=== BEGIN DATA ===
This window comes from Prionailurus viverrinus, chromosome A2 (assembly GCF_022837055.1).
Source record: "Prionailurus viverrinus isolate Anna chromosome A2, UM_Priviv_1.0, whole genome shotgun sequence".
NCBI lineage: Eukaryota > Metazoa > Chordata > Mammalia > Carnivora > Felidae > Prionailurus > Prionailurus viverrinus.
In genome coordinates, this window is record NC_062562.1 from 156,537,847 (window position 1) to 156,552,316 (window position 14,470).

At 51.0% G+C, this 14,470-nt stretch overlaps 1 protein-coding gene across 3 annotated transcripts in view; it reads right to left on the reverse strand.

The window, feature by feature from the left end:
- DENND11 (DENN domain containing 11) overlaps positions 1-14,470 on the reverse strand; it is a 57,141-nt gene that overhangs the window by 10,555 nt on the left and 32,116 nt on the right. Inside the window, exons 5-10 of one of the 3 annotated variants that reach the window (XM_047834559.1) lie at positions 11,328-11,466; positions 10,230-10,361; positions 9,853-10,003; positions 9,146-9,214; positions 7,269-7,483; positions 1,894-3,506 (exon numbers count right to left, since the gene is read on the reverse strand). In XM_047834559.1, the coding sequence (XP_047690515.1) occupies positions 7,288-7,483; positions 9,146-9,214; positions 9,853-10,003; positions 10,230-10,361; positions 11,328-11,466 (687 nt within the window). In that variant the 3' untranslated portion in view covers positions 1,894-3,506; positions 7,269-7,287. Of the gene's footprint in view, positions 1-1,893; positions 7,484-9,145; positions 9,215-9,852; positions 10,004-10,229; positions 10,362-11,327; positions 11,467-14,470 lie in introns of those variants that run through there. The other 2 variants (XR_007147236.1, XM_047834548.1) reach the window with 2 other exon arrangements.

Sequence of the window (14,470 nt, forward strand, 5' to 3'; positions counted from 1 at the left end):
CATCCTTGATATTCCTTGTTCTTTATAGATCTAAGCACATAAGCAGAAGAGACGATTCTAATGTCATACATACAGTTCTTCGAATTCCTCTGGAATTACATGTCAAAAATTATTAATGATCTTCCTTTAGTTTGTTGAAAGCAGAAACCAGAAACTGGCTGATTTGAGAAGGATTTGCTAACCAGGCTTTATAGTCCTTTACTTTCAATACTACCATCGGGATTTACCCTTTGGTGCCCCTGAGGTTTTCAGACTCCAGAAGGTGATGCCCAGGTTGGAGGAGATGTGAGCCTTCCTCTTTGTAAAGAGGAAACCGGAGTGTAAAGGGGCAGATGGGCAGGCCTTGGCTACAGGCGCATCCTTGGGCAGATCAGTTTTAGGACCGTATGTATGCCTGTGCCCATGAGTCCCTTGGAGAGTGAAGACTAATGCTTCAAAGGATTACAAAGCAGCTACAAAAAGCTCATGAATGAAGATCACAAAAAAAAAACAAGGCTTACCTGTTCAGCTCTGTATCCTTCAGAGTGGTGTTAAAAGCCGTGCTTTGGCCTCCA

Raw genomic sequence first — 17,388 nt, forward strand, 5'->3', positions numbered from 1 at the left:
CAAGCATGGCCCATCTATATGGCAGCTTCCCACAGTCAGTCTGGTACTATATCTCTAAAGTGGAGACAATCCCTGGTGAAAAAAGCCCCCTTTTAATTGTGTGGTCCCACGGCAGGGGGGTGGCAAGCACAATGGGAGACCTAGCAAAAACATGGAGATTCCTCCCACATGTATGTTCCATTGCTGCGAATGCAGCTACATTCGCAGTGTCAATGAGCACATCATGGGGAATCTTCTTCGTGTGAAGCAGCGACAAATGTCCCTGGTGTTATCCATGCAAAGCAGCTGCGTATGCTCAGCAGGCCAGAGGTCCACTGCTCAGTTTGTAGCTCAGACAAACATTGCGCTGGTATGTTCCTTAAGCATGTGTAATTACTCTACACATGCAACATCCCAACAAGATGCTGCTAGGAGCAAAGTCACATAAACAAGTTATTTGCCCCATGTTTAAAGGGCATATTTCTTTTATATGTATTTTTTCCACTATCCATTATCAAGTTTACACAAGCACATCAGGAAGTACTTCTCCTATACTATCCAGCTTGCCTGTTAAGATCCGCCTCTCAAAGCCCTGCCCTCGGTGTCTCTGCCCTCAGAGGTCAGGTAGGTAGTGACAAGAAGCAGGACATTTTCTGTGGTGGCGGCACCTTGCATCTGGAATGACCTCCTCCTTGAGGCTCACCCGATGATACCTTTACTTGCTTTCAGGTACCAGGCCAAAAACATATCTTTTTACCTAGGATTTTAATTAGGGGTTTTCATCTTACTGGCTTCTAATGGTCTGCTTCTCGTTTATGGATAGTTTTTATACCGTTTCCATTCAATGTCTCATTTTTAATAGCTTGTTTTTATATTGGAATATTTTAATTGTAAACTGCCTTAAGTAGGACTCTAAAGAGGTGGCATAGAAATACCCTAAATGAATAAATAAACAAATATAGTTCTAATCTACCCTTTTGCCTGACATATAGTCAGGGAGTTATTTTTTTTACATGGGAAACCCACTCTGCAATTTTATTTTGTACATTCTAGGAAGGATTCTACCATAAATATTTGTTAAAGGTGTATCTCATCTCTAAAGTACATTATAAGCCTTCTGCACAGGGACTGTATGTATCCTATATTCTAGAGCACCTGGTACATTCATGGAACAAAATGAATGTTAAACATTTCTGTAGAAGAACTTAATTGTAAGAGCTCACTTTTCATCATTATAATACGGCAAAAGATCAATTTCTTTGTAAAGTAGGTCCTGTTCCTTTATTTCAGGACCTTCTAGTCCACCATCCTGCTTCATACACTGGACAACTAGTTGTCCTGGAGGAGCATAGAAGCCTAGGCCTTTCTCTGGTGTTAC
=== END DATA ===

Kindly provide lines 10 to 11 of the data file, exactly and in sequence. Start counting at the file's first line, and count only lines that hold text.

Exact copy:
Raw genomic sequence first — 17,388 nt, forward strand, 5'->3', positions numbered from 1 at the left:
CAAGCATGGCCCATCTATATGGCAGCTTCCCACAGTCAGTCTGGTACTATATCTCTAAAGTGGAGACAATCCCTGGTGAAAAAAGCCCCCTTTTAATTGTGTGGTCCCACGGCAGGGGGGTGGCAAGCACAATGGGAGACCTAGCAAAAACATGGAGATTCCTCCCACATGTATGTTCCATTGCTGCGAATGCAGCTACATTCGCAGTGTCAATGAGCACATCATGGGGAATCTTCTTCGTGTGAAGCAGCGACAAATGTCCCTGGTGTTATCCATGCAAAGCAGCTGCGTATGCTCAGCAGGCCAGAGGTCCACTGCTCAGTTTGTAGCTCAGACAAACATTGCGCTGGTATGTTCCTTAAGCATGTGTAATTACTCTACACATGCAACATCCCAACAAGATGCTGCTAGGAGCAAAGTCACATAAACAAGTTATTTGCCCCATGTTTAAAGGGCATATTTCTTTTATATGTATTTTTTCCACTATCCATTATCAAGTTTACACAAGCACATCAGGAAGTACTTCTCCTATACTATCCAGCTTGCCTGTTAAGATCCGCCTCTCAAAGCCCTGCCCTCGGTGTCTCTGCCCTCAGAGGTCAGGTAGGTAGTGACAAGAAGCAGGACATTTTCTGTGGTGGCGGCACCTTGCATCTGGAATGACCTCCTCCTTGAGGCTCACCCGATGATACCTTTACTTGCTTTCAGGTACCAGGCCAAAAACATATCTTTTTACCTAGGATTTTAATTAGGGGTTTTCATCTTACTGGCTTCTAATGGTCTGCTTCTCGTTTATGGATAGTTTTTATACCGTTTCCATTCAATGTCTCATTTTTAATAGCTTGTTTTTATATTGGAATATTTTAATTGTAAACTGCCTTAAGTAGGACTCTAAAGAGGTGGCATAGAAATACCCTAAATGAATAAATAAACAAATATAGTTCTAATCTACCCTTTTGCCTGACATATAGTCAGGGAGTTATTTTTTTTACATGGGAAACCCACTCTGCAATTTTATTTTGTACATTCTAGGAAGGATTCTACCATAAATATTTGTTAAAGGTGTATCTCATCTCTAAAGTACATTATAAGCCTTCTGCACAGGGACTGTATGTATCCTATATTCTAGAGCACCTGGTACATTCATGGAACAAAATGAATGTTAAACATTTCTGTAGAAGAACTTAATTGTAAGAGCTCACTTTTCATCATTATAATACGGCAAAAGATCAATTTCTTTGTAAAGTAGGTCCTGTTCCTTTATTTCAGGACCTTCTAGTCCACCATCCTGCTTCATACACTGGACAACTAGTTGTCCTGGAGGAGCATAGAAGCCTAGGCCTTTCTCTGGTGTTAC